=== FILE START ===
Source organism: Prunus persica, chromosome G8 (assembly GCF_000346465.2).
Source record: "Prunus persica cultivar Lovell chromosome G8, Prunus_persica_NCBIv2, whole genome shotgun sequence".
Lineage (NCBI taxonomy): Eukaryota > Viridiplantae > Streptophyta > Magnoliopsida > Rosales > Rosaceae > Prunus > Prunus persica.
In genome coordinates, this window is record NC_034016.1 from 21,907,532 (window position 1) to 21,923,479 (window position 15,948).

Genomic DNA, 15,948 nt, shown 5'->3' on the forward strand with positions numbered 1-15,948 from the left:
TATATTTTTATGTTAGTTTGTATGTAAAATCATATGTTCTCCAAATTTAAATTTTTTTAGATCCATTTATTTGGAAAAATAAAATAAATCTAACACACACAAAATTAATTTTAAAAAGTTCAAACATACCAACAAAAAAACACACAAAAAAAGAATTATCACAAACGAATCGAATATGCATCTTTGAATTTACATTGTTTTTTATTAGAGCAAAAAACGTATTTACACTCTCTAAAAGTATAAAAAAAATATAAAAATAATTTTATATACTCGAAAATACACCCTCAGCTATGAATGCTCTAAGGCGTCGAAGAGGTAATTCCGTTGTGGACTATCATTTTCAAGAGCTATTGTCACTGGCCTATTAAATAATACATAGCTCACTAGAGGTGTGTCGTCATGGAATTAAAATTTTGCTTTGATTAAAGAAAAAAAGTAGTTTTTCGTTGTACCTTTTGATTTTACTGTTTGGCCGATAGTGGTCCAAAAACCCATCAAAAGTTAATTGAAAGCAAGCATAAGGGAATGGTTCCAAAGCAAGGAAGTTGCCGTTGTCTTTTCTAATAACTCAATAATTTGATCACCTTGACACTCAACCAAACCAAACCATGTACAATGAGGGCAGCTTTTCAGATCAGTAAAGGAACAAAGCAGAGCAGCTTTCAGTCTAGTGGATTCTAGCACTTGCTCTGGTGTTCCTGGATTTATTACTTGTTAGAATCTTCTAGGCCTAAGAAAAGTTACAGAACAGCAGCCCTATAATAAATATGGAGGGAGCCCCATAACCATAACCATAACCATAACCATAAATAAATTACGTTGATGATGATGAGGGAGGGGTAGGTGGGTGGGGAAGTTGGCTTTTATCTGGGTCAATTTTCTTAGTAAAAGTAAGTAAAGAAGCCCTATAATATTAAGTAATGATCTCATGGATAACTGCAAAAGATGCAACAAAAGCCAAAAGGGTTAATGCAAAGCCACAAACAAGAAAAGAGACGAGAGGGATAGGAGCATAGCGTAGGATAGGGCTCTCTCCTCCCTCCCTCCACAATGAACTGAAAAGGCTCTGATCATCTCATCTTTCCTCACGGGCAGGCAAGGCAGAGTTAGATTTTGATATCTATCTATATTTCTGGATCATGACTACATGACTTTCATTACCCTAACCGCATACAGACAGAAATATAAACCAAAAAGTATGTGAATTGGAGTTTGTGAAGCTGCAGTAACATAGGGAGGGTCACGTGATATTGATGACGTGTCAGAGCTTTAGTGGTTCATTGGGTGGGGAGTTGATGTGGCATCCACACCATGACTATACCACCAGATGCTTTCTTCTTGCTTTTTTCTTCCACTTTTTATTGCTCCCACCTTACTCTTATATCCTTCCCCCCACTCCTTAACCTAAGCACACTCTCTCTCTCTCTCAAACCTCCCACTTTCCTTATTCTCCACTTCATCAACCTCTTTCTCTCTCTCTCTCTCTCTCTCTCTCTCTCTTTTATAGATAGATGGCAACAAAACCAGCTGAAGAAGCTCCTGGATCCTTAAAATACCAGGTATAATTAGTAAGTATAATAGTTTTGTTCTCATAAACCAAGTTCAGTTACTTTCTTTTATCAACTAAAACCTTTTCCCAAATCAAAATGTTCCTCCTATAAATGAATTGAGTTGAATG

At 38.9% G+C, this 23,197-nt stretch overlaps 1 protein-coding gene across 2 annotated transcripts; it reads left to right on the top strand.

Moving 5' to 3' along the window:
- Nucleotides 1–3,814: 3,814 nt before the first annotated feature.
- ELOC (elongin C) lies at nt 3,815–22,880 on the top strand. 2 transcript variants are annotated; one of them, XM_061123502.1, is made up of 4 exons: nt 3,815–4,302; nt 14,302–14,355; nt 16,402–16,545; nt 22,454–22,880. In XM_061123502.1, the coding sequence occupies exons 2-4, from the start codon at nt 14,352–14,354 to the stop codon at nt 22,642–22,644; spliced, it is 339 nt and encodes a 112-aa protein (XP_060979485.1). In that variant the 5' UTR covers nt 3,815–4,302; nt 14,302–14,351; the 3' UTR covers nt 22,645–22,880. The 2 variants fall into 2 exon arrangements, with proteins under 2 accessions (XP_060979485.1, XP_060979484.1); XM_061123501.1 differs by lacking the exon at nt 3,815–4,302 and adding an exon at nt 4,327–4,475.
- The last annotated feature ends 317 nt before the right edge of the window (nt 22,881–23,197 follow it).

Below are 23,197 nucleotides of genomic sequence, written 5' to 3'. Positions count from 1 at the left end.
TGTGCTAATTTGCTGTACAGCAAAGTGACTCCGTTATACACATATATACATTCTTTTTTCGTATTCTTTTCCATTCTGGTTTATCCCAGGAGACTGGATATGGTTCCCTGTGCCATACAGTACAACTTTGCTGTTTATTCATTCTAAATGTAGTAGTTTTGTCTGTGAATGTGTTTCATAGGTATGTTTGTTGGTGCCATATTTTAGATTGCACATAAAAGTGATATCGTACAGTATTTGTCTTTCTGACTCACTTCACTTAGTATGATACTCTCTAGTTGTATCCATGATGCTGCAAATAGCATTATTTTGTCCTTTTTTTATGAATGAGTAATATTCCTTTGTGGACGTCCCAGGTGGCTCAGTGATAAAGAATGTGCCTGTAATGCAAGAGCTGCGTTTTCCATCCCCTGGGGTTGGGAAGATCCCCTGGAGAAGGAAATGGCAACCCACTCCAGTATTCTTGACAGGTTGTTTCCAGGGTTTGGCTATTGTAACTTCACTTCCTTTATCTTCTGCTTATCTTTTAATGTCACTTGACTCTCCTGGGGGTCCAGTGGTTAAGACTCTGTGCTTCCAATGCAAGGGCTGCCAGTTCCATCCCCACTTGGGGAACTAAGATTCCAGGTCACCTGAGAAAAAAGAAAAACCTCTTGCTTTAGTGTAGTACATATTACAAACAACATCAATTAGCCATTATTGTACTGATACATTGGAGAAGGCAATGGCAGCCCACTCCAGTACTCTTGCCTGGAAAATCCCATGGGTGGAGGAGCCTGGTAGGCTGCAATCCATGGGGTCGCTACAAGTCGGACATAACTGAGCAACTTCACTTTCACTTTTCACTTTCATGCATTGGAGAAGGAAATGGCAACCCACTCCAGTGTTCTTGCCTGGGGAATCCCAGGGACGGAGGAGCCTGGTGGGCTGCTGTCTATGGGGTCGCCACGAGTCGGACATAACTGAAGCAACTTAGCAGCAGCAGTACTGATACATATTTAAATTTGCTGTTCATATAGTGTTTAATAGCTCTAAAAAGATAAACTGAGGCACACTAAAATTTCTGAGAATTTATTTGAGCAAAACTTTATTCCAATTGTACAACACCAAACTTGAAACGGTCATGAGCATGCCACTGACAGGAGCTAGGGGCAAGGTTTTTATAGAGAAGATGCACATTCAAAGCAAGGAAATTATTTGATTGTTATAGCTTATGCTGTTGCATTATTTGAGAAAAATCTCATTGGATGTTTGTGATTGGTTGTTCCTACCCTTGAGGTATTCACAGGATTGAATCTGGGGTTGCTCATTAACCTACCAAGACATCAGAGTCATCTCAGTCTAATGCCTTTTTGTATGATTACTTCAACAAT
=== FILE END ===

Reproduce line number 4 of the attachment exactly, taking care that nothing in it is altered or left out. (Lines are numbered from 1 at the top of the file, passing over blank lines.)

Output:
In genome coordinates, this window is record NC_034016.1 from 21,907,532 (window position 1) to 21,923,479 (window position 15,948).